Only trained animal handlers should be allowed to work with animals. Adequate conditions for the animals are needed, as is basic animal safety equipment, such as fire extinguishers, fire hoses, nets and tranquilizing equipment. Animals should be allowed adequate time to become familiar with the set, and only required personnel should be permitted on the set. Conditions that could upset animals should be eliminated and animals kept from exposure to loud noises or light flashes whenever possible, thus ensuring the animals will not be injured and will not become unmanageable. Certain situations—for example, those using venomous reptiles or large numbers of horses—will require special precautions.
Water stunts can include diving, filming in fast-moving water, speedboat stunts and sea battles. Hazards include drowning, hypothermia in cold water, underwater obstructions and contaminated water. Emergency teams, including certified safety divers, should be on hand for all water stunts. Diver certification for all performers or camera operators using self-contained underwater breathing apparatus (SCUBA) and provision of standby breathing equipment are other precautions. Emergency decompression procedures for dives over 10 m should be in place. Safety pickup boats for rescue and proper safety equipment, such as use of nets and ropes in fast-moving water, are needed.
Health and Safety Programmes
Most major film studios have a full-time health and safety officer to oversee the health and safety programme. Problems of responsibility and authority can occur, however, when a studio rents facilities to a production company, as is increasingly common. Most production companies do not have a health and safety programme. A health and safety officer, with authority to establish safety procedures and to ensure they are carried out, is essential. There is a need to coordinate the activities of others charged with production planning, such as stunt coordinators, special effects operators, firearms experts and the key grip (who is usually the individual most responsible for the safety of sets, cameras, scaffolding, etc.), each of whom has specialized safety knowledge and experience. A health and safety committee that meets regularly with representatives from all departments and unions can provide a conduit between the management and employees. Many unions have an independent health and safety committee which can be a source of health and safety expertise.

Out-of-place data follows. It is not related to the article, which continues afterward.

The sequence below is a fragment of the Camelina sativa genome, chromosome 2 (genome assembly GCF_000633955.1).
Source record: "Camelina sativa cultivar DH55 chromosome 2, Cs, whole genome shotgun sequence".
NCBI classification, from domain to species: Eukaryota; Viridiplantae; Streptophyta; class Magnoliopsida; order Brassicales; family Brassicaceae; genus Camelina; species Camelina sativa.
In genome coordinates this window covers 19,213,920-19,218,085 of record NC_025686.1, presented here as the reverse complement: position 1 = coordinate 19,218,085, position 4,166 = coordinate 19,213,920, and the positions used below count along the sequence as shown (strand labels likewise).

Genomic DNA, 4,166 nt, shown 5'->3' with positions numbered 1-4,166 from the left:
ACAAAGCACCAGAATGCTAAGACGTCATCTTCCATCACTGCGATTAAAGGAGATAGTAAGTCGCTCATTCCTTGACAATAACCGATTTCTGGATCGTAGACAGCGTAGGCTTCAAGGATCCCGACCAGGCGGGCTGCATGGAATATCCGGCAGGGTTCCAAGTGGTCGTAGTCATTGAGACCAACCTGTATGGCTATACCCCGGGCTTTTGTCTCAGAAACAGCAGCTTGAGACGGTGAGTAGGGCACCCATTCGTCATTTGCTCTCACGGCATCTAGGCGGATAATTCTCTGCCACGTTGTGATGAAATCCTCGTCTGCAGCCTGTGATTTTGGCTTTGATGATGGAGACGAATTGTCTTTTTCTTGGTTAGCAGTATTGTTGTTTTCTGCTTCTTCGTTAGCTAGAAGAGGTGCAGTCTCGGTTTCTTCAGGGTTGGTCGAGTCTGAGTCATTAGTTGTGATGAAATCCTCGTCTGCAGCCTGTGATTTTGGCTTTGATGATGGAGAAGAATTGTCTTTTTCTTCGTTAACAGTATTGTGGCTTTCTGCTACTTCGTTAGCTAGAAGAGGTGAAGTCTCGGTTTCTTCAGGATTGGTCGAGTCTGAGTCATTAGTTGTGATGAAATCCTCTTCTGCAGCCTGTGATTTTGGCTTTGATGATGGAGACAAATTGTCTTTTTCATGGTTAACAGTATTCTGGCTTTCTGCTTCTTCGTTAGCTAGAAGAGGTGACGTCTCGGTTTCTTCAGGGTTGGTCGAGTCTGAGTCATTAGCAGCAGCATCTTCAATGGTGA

Both non-emergency and emergency medical services are essential during film production. Many film studios have a permanent medical department, but most production companies do not. The first step in determining the degree of on-location medical services to be provided is a needs assessment, to identify potential medical risks, including the need for vaccination in certain countries, possible local endemic diseases, evaluation of local environmental and climate conditions, and an evaluation of the quality of local medical resources. The second, pre-planning stage involves a detailed analysis of major risks and availability of adequate emergency and other medical care in order to determine what type of emergency planning is essential. In situations where there are high risks and/or remote locations, trained emergency physicians would be needed on location. Where there is quick access to adequate emergency facilities, paramedics or emergency medical technicians with advanced training would suffice. In addition, adequate emergency transportation should be arranged beforehand. There have been several fatalities due to the lack of adequate emergency transportation (Carlson 1989; McCann 1989).